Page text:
Corresponding Author

Zhang Bo(zhang@chem.washington.edu)


We report the uses of resistive-pulse method and quartz nanochannels for the detection and size analysis of single vesicles. Cylindrical shape quartz nanochannels have been used to detect single phospholipid vesicles ranging from 100 to 300 nm and polystyrene nanoparticles ranging from 170 to 400 nm in diameter. Translocations of single vesicles and nanoparticle were detected as individual square current pulses, which could be used to determine particle size. Our results show excellent agreement between the particle/vesicle sizes obtained from nanochannels and those from dynamic light scattering (DLS) and scanning electron microscopy (SEM). This electronic-based method was found to be fast, simple, and used cheap and robust microsensors made in house. The application of a quartz channel might be combined with other analytical methods, such as amperometry and fluorescence microscopy, to yield more complete information about biological and artificial vesicles.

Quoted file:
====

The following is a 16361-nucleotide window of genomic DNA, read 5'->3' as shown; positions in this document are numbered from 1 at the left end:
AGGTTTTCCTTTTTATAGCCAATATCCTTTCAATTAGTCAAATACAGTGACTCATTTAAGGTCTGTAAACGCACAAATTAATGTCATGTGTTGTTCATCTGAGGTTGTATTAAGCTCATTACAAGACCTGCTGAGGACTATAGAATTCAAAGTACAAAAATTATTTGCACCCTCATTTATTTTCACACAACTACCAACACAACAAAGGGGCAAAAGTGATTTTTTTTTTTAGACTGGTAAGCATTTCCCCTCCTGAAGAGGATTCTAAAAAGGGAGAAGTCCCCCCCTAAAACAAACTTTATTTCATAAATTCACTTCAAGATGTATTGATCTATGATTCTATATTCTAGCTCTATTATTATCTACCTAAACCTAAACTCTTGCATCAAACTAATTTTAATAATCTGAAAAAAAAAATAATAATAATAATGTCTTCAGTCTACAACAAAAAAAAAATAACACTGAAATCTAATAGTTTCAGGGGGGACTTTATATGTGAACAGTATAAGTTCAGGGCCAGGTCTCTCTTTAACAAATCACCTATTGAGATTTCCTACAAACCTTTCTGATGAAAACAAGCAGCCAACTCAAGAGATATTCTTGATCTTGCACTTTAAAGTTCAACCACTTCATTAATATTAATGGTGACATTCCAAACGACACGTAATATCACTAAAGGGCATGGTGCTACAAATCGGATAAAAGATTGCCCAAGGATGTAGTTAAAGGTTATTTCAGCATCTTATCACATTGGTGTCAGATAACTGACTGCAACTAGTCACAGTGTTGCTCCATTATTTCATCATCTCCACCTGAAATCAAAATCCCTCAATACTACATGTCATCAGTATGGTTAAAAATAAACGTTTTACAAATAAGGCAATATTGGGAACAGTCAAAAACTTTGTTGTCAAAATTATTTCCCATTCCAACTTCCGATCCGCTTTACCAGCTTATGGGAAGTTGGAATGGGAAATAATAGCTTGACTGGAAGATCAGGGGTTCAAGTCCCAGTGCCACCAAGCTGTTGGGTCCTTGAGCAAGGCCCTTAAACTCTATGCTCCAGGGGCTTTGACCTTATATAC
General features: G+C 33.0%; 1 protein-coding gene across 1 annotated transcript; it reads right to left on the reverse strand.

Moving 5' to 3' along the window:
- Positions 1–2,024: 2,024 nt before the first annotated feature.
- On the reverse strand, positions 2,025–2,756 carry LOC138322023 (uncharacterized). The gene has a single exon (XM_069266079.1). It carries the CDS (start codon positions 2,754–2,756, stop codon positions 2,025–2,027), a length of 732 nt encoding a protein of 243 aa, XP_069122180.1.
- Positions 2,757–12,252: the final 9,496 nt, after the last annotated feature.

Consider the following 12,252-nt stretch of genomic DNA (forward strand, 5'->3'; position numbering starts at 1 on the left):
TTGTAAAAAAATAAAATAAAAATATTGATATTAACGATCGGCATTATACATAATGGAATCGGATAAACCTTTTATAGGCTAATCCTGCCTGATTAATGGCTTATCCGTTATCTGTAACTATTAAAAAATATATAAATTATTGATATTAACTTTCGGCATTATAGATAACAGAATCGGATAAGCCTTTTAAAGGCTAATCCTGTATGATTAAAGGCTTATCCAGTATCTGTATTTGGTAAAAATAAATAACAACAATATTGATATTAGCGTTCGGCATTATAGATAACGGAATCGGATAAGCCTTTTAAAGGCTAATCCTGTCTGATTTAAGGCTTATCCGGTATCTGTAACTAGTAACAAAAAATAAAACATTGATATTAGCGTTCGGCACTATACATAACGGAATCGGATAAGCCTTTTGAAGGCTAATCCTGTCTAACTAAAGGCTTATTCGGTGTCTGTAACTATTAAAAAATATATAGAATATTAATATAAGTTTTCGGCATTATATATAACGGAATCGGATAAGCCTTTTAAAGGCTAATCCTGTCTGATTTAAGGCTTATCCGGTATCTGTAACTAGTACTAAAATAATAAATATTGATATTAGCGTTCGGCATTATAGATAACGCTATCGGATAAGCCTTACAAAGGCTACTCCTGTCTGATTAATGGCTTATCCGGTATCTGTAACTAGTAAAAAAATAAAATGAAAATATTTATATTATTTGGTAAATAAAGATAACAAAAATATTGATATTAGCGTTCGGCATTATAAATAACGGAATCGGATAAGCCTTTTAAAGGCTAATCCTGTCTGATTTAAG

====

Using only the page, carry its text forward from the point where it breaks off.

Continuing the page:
Graphical Abstract


resistive-pulse method, quartz nanochannels, single vesicles, polystyrene nanoparticles

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